v_orafee courses.fee%type;

begin

-- get average fee of all courses

select avg(fee) into v_avgfee
from courses;

-- get fee of Oracle

select fee into v_orafee
from courses
where ccode = 'ora';

-- update VB fee with the greatest of these two

update courses set fee = greatest( v_avgfee, v_orafee)
where ccode = 'vbnet';

-- commit changes

commit;

end;
/

Displaying output from PL/SQL
In order to display output from a PL/SQL block, we have to use DBMS_OUTPUT package. A package is a collection of procedures and functions. We will see more about package in later chapter.


DBMS_OUTPUT is a package that comes along with Oracle database and used to display data onto screen from a PL/SQL block. The following are the procedures available in DBMS_OUTPUT package.


PUT and PUT_LINE procedures
Both these procedures are used to display a NUMBER, VARCHAR2 or DATE type value. PUT allows you to put multiple pieces that make up a line. PUT_LINE puts the given data followed by end-of-line character.

In order to see the output sent using these procedures, the following must satisfy:

 The program unit from where they are called must be completed
 SERVEROUPUT variable of SQL*PLUS must be set to ON.


Note: You must set SERVEROUPUT variable on (shown below) in SQL*PLUS before you run this PL/SQL program. This is to be done in each new session of SQL*PLUS.
.
SQL> SET SERVEROUPUT ON




The following program is used to display the difference between average duration of Oracle batches and the duration of Oracle course.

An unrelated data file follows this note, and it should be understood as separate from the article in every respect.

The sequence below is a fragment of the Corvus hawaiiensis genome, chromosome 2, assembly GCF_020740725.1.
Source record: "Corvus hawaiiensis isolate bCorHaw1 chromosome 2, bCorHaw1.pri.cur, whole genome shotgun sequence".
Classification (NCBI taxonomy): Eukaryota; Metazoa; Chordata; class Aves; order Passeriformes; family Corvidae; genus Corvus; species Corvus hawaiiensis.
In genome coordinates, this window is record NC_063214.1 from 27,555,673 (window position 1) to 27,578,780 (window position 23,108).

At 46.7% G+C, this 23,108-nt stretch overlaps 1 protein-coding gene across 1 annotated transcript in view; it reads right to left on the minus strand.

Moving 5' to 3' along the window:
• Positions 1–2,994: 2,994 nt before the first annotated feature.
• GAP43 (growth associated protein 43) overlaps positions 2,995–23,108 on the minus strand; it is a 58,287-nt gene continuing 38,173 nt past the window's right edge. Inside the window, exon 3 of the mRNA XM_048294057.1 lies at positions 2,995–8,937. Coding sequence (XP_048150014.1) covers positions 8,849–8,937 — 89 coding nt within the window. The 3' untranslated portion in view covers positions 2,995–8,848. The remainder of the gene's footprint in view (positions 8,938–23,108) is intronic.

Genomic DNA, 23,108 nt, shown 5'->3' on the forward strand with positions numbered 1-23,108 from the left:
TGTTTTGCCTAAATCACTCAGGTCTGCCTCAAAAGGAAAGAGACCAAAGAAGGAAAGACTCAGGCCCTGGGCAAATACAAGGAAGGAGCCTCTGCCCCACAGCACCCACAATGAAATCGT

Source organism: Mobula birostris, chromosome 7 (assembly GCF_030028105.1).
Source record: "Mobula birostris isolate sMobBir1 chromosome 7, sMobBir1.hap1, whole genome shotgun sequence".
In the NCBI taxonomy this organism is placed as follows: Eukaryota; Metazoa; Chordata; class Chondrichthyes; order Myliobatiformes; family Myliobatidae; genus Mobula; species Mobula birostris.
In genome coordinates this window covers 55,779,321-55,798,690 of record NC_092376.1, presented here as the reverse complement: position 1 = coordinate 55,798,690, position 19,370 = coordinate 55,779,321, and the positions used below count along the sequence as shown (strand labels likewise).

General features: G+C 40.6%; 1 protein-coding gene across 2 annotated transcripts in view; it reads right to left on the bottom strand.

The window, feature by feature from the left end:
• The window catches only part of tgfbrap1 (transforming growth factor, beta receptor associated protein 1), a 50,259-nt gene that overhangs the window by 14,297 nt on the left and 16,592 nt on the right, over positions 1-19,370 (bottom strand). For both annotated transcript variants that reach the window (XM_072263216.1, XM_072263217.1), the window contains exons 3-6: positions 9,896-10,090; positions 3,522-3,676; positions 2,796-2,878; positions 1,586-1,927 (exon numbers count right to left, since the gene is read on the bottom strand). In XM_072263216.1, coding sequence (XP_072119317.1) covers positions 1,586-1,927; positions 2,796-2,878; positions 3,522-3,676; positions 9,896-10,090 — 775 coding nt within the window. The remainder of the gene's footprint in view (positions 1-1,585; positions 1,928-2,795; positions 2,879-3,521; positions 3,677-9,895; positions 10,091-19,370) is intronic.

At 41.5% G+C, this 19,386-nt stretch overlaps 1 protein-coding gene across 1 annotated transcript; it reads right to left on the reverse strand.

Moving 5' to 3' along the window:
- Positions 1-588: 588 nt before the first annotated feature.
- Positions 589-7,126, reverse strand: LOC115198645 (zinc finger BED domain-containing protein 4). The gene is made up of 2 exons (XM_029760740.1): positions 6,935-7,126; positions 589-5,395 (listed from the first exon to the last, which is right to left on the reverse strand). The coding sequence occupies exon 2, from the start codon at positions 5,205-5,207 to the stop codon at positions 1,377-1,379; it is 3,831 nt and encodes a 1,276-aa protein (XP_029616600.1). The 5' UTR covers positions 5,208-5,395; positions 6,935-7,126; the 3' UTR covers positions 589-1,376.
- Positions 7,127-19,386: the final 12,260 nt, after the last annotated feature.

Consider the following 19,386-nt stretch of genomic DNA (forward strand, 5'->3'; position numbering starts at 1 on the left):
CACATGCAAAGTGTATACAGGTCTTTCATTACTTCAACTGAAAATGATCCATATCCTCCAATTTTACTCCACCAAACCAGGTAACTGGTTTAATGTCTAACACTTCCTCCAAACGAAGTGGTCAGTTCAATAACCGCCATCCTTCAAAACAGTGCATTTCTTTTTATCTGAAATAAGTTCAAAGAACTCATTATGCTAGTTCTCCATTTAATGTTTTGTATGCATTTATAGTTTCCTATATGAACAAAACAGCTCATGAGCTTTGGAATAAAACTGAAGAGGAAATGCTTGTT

declare
v_amtcltd number(6);
v_totamt number(6);
v_orafee courses.fee%type;
v_studcnt number(3);
v_diff number(6);
begin

-- get total amount collected from Oracle students

select sum(amount) into v_amtcltd
from payments
where rollno in
( select rollno from students
where bcode in
(
select bcode
from batches
where ccode = 'ora'
)
);


-- get total amount to be collected from Oracle students


-- first get course fee of Oracle

select fee into v_orafee
from courses
where ccode = 'ora';

-- get no. of students in Oracle batches

select count(*) into v_studcnt
from students
where bcode in
(
select bcode from batches
where ccode = 'ora'
);


/* calculate difference between total amount to be collection
and the amount colleted so far */

v_diff := v_orafee * v_studcnt - v_amtcltd;

dbms_output.put_line('Oracle arrears : ' || v_diff );

end;
/


The following are the important steps in the above program:

1. Getting total amount collected from Oracle students. This can be done by taking rows related to payments of Oracle students.
2. Finding out the number of Oracle students.
3. Finding out the course fee for Oracle.
4. Then multiplying the number of Oracle students with Oracle course fee. This will yield the total amount to be collected from Oracle students.
5. Subtract total amount collected from the figure obtained from previous step to get total amount yet to be paid by Oracle students. Display this value.